Emerging hotspots

Partech: French-speaking nations experienced increased representation, claiming five out of the remaining six spots in the top ten, including Morocco ($93M), Democratic Republic of Congo ($42M), Rwanda ($38M), Tunisia ($33M), and Senegal ($27M). Meanwhile, Ghanaian startups secured $75M in funding.

The Big Deal: Rounding up the top 10 for the data tracker include the Benin Republic ($71M), the Democratic Republic of Congo ($62M), Ghana ($57M), Senegal, and Rwanda at $44M each, and Tanzania ($25M).

Briter Bridges: Countries like Tunisia ($460M+) and Rwanda (350M+) have become prominent hubs, per Briter, rapidly approaching the funding levels of the ‘Big Four.’ This surge is fueled by substantial investment and acquisition deals in companies like Zipline and InstaDeep. Briter also identifies emerging hotspots such as Benin Republic ($125M+) and Ghana ($70M).

Investor region diversification is a sign of a maturing African marker. There are more investors entering the region with the mandate to invest in ‘riskier’ regions. Investors are also aware of market opportunities and there’s money to be made there. — Briter Bridges founder Dario Guiliani.

In the past year, new funds like Saviu and Seedstars Africa Ventures were established with a focus on startups in relatively untapped VC markets, particularly in Francophone Africa.

Investor involvement

Partech: In 2023, there was a significant drop in the number of investors participating in funding rounds in Africa compared to the previous year, witnessing a 50% decrease. This decline was particularly notable among major institutional funds that typically led larger funding rounds. For example, Partech observed only one equity and three debt megadeals (i.e., above $100 million) in 2023, contrasting with seven equity and four debt megadeals in 2022.

The Big Deal: In 2023, the data tracker noted a year-over-year drop of -38% in the number of unique investors, totaling 619+. This decline is consistent with the overall decrease in funding and the number of ventures raising $100,000 or more, both experiencing a -39% year-over-year reduction.

What stands out for me is the 50% decrease in investor participation. It explains most of the rest of the data. And it has deep implication on the structure of the ecosystem in the near future. — Tidjane Deme, general partner at Partech Africa.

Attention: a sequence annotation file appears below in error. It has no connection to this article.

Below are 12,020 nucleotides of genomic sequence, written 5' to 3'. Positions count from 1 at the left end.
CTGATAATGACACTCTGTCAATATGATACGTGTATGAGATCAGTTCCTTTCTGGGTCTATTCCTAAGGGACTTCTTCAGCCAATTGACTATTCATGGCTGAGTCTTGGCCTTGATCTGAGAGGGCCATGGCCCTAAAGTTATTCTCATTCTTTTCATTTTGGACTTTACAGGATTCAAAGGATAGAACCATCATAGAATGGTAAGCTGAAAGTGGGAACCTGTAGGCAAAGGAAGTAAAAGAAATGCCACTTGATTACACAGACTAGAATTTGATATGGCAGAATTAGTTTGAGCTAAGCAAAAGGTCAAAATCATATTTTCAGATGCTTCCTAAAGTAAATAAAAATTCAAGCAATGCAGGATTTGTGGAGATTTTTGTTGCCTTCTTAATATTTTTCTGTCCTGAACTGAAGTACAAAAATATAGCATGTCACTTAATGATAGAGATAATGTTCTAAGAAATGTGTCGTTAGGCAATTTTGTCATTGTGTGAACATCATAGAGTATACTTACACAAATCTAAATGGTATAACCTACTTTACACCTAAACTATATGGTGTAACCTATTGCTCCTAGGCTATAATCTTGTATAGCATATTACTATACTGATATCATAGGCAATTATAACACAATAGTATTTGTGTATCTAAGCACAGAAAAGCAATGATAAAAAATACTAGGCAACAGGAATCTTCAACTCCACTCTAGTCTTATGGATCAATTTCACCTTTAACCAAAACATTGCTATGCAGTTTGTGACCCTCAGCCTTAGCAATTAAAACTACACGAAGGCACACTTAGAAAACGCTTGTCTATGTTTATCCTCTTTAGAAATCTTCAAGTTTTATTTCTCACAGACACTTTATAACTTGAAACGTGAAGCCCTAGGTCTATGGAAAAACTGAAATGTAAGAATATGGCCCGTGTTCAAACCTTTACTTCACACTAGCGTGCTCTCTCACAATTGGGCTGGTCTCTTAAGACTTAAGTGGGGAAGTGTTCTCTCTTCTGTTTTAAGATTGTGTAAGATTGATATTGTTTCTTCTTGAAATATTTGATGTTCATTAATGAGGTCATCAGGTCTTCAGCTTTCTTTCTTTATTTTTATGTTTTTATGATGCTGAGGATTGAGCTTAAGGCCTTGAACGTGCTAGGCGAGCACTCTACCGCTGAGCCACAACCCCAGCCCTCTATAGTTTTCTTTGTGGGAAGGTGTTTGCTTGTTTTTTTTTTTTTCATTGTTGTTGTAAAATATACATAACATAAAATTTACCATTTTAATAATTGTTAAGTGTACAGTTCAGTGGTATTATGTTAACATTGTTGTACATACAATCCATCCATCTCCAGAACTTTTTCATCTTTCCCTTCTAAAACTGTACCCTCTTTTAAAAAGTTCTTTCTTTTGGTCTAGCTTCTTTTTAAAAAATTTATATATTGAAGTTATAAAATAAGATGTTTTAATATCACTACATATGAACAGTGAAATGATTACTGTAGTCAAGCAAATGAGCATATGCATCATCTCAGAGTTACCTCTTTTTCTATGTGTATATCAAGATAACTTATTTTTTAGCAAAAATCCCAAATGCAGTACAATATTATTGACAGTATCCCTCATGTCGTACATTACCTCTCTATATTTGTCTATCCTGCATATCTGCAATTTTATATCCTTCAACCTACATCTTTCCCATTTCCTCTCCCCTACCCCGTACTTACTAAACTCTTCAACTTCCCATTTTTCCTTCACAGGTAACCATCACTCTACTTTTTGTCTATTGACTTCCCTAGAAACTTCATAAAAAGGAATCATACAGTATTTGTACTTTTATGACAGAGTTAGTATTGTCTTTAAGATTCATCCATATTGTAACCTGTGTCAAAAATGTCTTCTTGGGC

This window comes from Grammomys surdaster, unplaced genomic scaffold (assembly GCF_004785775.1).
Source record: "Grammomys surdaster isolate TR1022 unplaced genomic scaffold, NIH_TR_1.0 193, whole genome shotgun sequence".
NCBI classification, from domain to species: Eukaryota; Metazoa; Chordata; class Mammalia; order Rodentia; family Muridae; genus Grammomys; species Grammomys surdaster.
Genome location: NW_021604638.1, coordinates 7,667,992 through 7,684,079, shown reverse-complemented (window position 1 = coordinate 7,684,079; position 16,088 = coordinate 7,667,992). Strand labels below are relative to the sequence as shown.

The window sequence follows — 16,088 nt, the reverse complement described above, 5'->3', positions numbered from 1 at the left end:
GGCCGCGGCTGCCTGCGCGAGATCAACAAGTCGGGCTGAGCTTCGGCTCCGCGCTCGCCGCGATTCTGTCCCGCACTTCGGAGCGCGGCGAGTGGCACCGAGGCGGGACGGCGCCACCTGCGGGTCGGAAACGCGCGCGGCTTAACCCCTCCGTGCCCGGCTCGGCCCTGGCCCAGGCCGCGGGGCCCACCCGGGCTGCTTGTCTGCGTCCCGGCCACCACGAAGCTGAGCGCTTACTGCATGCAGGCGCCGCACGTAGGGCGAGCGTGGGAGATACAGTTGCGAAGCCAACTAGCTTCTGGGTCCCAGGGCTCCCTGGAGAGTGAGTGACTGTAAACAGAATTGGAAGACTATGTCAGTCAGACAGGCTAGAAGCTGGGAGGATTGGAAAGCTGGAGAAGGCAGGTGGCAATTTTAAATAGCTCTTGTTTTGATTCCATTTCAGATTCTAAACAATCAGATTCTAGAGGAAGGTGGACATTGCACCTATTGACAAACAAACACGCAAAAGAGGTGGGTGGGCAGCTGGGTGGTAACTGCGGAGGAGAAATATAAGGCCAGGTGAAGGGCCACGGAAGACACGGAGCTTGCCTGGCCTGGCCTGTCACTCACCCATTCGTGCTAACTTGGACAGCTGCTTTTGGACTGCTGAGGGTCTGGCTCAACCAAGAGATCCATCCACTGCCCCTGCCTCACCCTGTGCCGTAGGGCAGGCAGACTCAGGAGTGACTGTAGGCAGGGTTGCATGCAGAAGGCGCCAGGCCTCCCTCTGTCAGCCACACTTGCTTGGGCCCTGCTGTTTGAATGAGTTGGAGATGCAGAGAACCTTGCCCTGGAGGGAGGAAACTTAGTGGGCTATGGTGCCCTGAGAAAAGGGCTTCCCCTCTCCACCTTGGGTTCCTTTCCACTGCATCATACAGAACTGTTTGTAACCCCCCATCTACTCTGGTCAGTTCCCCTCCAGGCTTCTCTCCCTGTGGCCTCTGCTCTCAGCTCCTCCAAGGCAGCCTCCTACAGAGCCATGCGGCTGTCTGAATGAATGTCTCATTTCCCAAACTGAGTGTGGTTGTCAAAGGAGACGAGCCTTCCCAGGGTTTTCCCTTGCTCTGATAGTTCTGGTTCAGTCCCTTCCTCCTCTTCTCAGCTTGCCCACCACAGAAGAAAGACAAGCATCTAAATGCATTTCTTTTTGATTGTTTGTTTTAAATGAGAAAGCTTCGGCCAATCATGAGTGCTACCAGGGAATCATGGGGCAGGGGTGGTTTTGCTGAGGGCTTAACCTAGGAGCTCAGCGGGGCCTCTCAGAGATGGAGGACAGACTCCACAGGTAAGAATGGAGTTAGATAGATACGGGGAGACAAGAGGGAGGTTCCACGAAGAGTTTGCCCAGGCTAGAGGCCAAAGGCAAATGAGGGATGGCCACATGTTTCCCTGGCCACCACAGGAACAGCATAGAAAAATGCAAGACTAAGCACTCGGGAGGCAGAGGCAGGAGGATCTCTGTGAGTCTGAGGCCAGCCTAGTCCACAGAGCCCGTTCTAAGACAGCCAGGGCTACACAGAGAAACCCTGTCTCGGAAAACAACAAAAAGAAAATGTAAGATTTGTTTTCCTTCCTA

Sector breakdown

Fintech and cleantech are VC darlings

Nothing new here. As in years past, fintech is once again recognized as the best-funded sector on the continent. The journey toward financial inclusion is unending.

According to Partech, fintech startups secured $852 million, 37% of the total equity investment. Alternative reports by Briter Bridges and The Big Deal estimate fintech funding at $1 billion+ and $1.25 billion (41% of total equity funding), respectively. 

Unsurprisingly, cleantech comes up second in the data trackers’ lists. Briter pegs the total amount raised by cleantech startups at over $800 million. Per The Big Deal, cleantech accounts for 28% of the funding raised. For Partech, though, the sector ties e-commerce for the second spot, claiming 13% each of the total funding African startups raised, with health tech and enterprise rounding up the top five. 

Per The Big Deal, the following best-funded sectors are after fintech and cleantech, logistics and transport, health, and agriculture. For Briter, it’s health, software and mobility.

Gender representation

According to Briter Bridges, substantial investment in female-led startups is a trend that has struggled to see significant change. “Despite marginal gains, funding into all female-founded companies remains a meager fraction of that going to male-founded companies. While deals into all female-founded companies are on the rise, the total dollar value raised by these companies is not showing radical increases,” it said. 

Partech and The Big Deal are more explicit by showing numbers. For instance, per The Big Deal, startups with a solo female founder or an all-female founding team raised 2.3% of the total funding last year; meanwhile, 15% of the funding went to a founding team with at least one woman. (Last year, both figures stood at 2.4% and 13%, respectively).

Regarding deal count, female-founded startups raised $25% of the equity category in 2023, per Partech (22% in 2022). These startups secured $392 million, accounting for 17% of the total equity funding raised (13% in 2022) and 2% of debt funding, the firm, which didn’t provide data on only all-female founded teams, added.